Most road maps for software development include a marketing plan that will expand the audience for the app, but few include a strategy for localization. Localization moves beyond simple translation, and results in an app that can be used seamlessly by a native speaker. It also expands the software’s audience by opening up markets in other locations. Though translators and developers often share a common goal, their processes can be at odds leading to a rocky localization process. We spoke with Antonio J Espinosa, chief operations officer of Transifex, to get an overview of localization from a company on the front lines of localization, and to get his suggestions on creating a smoother localization process for everyone.
Getting Started with Localization
Localization begins with translation. There are plenty of good translation tools out there, but many of them cannot deduce the meaning of homonyms or provide the syntax of a native speaker. "A successful localization project will result in a piece of software that is native to the location in both its language and operability,” said Espinosa.
There are three approaches to localization: manual, automated and hybrid. Manual localization means an actual team of people will localize the app. This process will produce a very accurate app, but can be slow and expensive. The automated process utilizes computer software to translate but it can be imprecise and will not fully reflect the native language. A hybrid solution, such as the one Transifex offers, incorporates the best of both manual and automated localization, which can provide accurate translations in less time.
Building Your Localization Strategy
“Ideally businesses and developers will integrate localization into the initial planning of the software, but localization can occur at any time with planning,” said Espinosa. According to the “Getting Stared with Localization” white paper by Transifex, a comprehensive localization strategy will incorporate the following characteristics: Transparency, seamless integration, efficiency, agility, security and privacy and intuition.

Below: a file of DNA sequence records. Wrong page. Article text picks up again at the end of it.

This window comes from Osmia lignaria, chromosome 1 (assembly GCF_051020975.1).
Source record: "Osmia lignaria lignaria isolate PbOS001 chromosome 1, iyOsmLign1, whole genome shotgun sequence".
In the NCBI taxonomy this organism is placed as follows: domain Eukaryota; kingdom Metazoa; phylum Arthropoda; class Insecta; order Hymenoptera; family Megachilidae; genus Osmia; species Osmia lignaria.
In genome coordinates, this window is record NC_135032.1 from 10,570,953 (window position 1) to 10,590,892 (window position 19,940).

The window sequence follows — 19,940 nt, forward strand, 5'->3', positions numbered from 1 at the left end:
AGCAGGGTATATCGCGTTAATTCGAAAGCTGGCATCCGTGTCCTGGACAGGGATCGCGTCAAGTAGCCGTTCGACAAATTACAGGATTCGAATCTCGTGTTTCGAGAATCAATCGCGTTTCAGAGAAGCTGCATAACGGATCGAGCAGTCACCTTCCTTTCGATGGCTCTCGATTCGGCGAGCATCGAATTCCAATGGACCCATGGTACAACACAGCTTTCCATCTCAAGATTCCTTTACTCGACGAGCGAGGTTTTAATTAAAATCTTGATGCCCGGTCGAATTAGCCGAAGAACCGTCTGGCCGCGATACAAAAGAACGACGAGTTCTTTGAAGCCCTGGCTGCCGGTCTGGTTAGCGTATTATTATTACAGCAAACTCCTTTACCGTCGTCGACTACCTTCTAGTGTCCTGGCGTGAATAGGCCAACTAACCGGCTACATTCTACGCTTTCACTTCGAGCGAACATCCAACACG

“A localized app should be both native to the market in which it’s introduced, and remain true to the original vision of the software itself. Developers and localization managers should provide oversight of the project. The localization system must remain nimble and react to requested changes quickly and efficiently.”
Continuous Localization with Transifex
Transifex is a continuous localization platform for the software industry. “It was built for developers by developers,” said Espinosa. When the founder of Tranisfex was a student in England, he wanted to localize his software, but found that the process was slow and inefficient. He then built an open source localization, which was very successful.
“The localization process must be made as painless as possible,” said Espinosa. “Developers want to continue moving forward and building and updating software. Localization can feel like a step back in the development process. Transifex makes localization easier for developers by integrating with the most prevalent file formats and it adapts to the production flows for each team.”
“Because the software industry has expanded to all corners of the globe, localization is a requirement,” said Espinosa. Planning for localization should happen early in the development process, but it can occur at any time. When creating a localization strategy and finding tools to manage the process, creating an app that appears native to the location and maintaining the original spirit of the app must be a priority. When done successfully, localization can expand a software’s reach and audience and lead to more sales and recognition of an app.